Brothers in Arms

Article excerpt

A new biography describes how the Cuban Revolution was ignited by the spark between its two iconic leaders Fidel & Che: A revolutionary friendship By Simon Reid-Henry Sceptre Pounds 20

This gripping double biography describes the full-blooded friendship of two utterly different individuals. Differences can often mean separation. Yet, in the case of these two leaders, they rapidly fused into an unrivalled and irreversible complementarity. Theirs was an unfaltering and instinctive camaraderie, forged by a joint commitment to end what they perceived as the neo-colonialism of economic dependency. This would become their combined revolutionary project and, indeed, the backbone to the Cuban Revolution.

The book begins by tracing the two revolutionaries' respective origins. Fidel Castro was born in Oriente, the impoverished eastern region of Cuba with a vibrant culture immersed in rum, dancing and cockfighting. Yet for all its excitement, the community's crippled and faltering economy made a profound and permanent impression on the young Fidelito. His resulting social conviction, along with an extreme personal ambition and trademark persuasiveness, armed him for "a sort of verbal warfare", a persistent method of attack that would prove instrumental in toppling the Batista regime some years later, in 1959. But not without an indispensable sidekick ...

Ernesto "Che" Guevara's family, though of noble Argentine stock, are described as "uncompromising heretics when it came to the conventions of their class". Che, it seems, took this cultural iconoclasm a step or two further. Whereas his mother "had her hair bobbed like a boy's [and] smoked and crossed her legs in public", Che would travel across Latin America on a moped, fall in with a band of Cuban exiles in Mexico, only to find himself aboard a Cuba- bound boat a year later shouting: "Viva la revolucin!" Wilful? Just a little.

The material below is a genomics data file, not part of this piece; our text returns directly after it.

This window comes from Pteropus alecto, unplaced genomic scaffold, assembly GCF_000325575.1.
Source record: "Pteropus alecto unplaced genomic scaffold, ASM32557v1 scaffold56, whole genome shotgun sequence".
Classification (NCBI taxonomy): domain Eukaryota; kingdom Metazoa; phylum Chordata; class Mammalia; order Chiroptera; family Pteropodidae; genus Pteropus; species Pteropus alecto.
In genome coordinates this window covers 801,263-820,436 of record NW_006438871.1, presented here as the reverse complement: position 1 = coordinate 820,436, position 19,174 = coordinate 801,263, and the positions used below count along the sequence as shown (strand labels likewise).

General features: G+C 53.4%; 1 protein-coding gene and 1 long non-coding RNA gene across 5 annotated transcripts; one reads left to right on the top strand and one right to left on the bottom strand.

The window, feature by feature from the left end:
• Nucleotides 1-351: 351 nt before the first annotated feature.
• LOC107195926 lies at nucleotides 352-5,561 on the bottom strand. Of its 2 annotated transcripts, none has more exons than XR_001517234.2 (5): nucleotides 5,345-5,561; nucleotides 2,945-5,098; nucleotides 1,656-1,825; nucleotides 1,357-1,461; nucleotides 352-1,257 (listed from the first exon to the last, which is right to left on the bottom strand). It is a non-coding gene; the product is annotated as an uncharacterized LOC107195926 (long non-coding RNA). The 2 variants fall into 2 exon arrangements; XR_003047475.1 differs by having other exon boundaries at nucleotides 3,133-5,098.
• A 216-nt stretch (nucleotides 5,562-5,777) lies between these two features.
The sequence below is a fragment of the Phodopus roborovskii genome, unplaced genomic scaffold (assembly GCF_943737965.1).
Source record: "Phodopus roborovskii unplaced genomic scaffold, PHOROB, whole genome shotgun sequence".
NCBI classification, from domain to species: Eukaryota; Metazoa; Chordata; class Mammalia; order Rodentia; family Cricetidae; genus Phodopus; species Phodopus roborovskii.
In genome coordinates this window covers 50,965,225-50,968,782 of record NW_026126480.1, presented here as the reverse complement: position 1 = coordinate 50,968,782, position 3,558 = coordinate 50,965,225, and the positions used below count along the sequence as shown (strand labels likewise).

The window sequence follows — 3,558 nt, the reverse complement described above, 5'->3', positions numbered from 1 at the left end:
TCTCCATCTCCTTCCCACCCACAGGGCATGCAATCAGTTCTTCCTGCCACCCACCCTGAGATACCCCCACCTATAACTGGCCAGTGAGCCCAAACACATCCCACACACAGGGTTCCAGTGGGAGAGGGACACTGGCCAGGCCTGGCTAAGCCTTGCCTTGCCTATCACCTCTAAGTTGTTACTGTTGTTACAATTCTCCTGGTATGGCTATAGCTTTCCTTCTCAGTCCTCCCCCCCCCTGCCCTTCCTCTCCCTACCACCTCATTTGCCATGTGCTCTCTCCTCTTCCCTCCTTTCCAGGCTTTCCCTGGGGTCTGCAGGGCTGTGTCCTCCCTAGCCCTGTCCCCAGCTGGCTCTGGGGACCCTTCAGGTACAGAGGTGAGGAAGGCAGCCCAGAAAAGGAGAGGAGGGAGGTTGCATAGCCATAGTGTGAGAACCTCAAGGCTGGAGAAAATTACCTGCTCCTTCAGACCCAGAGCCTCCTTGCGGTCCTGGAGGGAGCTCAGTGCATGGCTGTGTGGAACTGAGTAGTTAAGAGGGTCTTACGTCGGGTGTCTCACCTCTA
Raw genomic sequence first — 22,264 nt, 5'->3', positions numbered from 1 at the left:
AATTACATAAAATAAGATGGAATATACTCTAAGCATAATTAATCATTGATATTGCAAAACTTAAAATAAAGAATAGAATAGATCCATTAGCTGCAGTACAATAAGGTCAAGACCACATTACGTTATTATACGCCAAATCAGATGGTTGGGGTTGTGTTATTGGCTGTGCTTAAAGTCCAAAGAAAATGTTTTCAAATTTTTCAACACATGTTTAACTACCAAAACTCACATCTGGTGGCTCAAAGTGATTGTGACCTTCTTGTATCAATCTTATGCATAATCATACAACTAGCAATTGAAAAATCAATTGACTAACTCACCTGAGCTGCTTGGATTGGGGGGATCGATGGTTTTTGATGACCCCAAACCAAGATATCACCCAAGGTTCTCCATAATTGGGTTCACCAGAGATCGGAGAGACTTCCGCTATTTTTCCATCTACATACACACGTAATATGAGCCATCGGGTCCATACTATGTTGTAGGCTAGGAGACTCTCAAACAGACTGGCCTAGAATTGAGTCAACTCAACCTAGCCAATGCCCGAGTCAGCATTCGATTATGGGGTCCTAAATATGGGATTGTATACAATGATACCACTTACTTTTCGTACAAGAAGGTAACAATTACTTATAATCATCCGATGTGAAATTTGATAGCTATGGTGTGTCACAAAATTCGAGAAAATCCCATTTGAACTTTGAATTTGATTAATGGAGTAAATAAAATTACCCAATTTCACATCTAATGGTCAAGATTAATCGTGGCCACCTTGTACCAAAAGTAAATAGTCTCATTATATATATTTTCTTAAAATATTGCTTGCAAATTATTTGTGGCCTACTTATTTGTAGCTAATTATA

However, such spontaneity is more easily understood in the context of his idealist philosophy. For Che Guevara there was no "foreign" in Latin America. It was with this vision of solidarity that he was able to endure the physical battering he received in his first two years in Cuba. Undeterred by a government ambush on arrival (in which he was shot in the neck and lost 69 of his 82 comrades) Comandante Che would go on to orchestrate a two-year guerilla campaign in the Sierra Maestra, second only to Castro himself.

The intense, often "cloying" experience, as Simon Reid-Henry puts it, in the Cuban mountains only served to further revolutionise the two men, and, indeed, to bring them closer together. …